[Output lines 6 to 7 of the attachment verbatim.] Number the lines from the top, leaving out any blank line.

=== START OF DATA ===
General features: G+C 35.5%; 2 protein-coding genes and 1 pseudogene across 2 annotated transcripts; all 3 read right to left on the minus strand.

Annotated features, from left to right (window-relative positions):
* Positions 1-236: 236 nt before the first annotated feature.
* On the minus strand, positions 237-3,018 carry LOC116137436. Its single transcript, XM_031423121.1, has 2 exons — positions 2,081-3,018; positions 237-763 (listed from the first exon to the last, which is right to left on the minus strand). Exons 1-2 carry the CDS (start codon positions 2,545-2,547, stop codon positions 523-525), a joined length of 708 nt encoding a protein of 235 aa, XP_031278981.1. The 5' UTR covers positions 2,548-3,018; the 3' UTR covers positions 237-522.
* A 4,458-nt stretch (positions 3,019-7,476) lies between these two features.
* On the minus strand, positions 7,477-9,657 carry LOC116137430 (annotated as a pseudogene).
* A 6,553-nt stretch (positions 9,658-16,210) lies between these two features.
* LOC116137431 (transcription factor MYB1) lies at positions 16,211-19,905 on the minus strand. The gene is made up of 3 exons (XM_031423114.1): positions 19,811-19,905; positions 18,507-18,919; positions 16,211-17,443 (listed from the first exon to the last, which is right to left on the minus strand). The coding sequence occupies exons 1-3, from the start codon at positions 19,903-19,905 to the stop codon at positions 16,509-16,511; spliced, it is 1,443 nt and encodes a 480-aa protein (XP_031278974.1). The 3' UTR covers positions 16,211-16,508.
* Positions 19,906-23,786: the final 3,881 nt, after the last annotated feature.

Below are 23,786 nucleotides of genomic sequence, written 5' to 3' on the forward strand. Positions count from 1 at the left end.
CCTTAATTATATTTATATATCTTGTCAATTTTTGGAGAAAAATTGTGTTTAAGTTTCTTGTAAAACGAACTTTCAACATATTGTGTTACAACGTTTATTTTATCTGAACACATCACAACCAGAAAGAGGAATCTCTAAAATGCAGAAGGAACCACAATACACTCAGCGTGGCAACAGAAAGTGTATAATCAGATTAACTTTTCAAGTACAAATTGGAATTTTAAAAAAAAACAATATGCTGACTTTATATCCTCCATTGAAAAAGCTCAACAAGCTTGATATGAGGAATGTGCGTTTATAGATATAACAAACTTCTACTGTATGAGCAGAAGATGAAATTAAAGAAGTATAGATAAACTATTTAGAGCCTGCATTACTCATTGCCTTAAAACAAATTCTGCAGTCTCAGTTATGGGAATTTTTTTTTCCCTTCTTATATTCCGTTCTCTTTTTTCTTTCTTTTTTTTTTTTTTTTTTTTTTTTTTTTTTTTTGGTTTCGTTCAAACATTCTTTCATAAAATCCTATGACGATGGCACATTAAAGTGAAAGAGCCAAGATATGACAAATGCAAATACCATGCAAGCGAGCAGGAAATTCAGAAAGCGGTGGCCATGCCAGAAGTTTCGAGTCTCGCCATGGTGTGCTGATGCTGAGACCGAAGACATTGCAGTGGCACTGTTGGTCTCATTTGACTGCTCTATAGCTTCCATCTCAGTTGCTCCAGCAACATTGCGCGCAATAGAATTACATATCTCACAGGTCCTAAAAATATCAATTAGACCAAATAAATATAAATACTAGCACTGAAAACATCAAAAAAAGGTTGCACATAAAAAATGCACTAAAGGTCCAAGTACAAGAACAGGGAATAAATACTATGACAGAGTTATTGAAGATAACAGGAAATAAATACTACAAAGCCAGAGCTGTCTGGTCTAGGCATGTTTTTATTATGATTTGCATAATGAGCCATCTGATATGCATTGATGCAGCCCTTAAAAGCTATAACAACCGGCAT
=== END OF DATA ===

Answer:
* On the minus strand, positions 7,477-9,657 carry LOC116137430 (annotated as a pseudogene).
* A 6,553-nt stretch (positions 9,658-16,210) lies between these two features.